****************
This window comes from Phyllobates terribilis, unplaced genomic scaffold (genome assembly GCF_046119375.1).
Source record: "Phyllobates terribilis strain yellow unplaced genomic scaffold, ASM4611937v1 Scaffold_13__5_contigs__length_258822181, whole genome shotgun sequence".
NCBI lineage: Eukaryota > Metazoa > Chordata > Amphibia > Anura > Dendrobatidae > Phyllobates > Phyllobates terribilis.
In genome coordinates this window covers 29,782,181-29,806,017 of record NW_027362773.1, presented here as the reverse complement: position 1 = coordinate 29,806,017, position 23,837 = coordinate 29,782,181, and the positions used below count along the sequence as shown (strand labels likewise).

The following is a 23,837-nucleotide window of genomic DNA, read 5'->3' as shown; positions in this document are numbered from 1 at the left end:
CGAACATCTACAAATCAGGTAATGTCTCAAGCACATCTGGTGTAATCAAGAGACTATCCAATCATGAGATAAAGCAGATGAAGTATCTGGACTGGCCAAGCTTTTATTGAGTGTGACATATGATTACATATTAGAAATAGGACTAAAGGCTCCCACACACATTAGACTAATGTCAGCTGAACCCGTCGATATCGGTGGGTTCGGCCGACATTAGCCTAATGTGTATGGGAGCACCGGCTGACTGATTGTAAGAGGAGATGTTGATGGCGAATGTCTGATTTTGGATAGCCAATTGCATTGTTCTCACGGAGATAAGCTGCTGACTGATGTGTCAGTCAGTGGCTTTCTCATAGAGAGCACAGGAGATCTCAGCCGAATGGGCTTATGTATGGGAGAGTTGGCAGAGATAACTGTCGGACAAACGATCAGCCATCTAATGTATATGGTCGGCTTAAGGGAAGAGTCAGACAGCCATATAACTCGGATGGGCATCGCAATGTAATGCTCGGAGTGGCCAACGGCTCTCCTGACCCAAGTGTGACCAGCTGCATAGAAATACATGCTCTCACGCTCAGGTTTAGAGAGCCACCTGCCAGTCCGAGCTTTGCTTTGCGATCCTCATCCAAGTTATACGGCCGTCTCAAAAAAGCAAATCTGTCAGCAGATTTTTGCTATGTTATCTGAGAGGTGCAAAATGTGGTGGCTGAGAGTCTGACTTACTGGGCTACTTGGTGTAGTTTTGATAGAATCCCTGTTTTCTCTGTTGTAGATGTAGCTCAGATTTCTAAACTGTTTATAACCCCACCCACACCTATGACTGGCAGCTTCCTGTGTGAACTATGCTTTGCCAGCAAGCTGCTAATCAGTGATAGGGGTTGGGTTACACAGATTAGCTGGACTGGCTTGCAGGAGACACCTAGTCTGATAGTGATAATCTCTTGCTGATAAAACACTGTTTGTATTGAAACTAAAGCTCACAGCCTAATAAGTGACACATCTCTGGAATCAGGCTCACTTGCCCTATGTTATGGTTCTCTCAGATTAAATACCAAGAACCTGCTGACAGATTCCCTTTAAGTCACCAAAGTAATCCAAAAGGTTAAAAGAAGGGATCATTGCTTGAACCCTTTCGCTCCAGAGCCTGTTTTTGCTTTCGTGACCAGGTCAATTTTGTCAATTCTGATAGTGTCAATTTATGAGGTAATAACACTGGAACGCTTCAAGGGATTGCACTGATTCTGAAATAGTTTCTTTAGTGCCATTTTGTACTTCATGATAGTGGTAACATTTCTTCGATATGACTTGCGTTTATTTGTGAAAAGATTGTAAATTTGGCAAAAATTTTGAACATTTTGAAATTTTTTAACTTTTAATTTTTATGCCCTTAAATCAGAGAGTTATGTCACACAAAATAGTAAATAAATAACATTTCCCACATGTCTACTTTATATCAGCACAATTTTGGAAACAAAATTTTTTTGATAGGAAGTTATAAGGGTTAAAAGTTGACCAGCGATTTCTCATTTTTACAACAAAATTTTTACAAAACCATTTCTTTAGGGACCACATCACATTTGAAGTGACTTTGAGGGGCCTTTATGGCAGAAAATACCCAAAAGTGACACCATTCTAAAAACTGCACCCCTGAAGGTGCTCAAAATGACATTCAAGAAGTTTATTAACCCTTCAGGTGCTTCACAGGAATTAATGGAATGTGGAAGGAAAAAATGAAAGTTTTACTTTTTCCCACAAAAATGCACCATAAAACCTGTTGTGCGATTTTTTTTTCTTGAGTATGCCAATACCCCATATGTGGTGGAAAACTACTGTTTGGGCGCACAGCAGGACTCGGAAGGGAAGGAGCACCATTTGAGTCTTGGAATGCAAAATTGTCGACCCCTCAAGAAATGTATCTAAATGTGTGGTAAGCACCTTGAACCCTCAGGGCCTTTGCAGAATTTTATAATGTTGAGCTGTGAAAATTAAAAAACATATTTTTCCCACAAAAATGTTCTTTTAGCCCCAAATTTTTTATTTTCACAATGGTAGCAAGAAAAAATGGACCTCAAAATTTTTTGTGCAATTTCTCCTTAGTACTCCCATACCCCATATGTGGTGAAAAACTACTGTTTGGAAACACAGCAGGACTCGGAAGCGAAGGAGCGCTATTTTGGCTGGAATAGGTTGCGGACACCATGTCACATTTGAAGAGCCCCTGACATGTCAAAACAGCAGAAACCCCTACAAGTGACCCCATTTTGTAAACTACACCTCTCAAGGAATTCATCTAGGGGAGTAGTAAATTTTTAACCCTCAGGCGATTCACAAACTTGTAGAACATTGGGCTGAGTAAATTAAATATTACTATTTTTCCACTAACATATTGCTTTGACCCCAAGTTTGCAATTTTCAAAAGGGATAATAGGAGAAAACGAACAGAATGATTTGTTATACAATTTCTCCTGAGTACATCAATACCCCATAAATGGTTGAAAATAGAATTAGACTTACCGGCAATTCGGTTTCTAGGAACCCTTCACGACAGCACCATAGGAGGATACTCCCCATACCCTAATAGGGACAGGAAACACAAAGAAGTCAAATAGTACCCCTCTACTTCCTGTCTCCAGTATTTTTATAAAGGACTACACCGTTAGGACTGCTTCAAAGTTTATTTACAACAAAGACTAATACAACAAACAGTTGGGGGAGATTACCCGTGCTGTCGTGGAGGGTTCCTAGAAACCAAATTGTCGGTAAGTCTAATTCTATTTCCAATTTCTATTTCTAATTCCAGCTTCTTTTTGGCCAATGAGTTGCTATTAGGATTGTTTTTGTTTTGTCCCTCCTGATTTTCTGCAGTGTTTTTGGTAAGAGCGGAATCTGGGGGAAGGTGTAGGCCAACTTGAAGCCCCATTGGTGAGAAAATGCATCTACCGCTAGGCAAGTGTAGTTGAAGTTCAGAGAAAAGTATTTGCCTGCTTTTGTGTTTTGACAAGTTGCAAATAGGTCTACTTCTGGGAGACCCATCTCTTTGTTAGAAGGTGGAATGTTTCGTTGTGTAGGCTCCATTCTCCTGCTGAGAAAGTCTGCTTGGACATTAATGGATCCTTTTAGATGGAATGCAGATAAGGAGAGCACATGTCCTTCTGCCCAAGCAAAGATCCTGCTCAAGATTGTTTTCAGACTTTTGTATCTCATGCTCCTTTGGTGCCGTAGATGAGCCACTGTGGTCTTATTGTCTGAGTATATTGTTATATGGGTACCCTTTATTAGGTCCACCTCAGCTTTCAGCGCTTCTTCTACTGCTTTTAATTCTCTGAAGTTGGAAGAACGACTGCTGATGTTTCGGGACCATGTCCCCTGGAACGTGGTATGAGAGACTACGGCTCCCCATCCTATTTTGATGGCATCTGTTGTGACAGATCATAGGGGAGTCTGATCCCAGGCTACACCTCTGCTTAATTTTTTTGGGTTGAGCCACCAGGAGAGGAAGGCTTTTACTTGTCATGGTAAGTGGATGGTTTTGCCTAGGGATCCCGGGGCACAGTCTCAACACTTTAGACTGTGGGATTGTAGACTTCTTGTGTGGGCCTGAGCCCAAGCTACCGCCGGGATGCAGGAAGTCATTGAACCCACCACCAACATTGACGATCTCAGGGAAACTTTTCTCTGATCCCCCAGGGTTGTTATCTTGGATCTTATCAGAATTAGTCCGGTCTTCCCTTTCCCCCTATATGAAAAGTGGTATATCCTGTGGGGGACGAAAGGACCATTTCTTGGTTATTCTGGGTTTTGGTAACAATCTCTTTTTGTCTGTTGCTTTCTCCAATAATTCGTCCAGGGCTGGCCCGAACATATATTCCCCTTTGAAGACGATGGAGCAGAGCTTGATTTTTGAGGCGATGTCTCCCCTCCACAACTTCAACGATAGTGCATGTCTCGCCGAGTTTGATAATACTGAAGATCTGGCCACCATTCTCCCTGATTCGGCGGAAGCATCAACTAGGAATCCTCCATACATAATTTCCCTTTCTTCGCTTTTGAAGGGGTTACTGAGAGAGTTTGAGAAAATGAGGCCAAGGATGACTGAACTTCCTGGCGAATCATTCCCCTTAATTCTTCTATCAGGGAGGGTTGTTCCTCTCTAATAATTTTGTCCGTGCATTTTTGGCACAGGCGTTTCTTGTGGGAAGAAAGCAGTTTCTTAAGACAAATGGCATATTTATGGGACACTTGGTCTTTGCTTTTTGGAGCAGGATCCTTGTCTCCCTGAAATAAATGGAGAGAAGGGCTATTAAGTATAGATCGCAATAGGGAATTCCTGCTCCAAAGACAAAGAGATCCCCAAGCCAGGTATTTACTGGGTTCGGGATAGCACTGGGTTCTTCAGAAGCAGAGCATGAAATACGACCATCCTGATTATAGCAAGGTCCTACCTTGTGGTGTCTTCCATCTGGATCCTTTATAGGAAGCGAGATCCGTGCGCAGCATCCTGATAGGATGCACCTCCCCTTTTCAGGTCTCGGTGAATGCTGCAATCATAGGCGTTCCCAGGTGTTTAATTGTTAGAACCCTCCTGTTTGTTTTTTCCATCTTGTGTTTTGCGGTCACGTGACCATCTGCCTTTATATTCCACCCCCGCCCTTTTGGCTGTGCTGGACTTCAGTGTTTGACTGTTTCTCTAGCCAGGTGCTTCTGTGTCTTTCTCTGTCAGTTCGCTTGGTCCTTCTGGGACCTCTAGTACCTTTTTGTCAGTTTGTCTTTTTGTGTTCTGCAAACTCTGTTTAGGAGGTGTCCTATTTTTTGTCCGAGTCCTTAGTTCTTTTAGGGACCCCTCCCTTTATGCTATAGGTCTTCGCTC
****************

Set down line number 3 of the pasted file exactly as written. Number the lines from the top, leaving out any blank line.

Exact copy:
NCBI lineage: Eukaryota > Metazoa > Chordata > Amphibia > Anura > Dendrobatidae > Phyllobates > Phyllobates terribilis.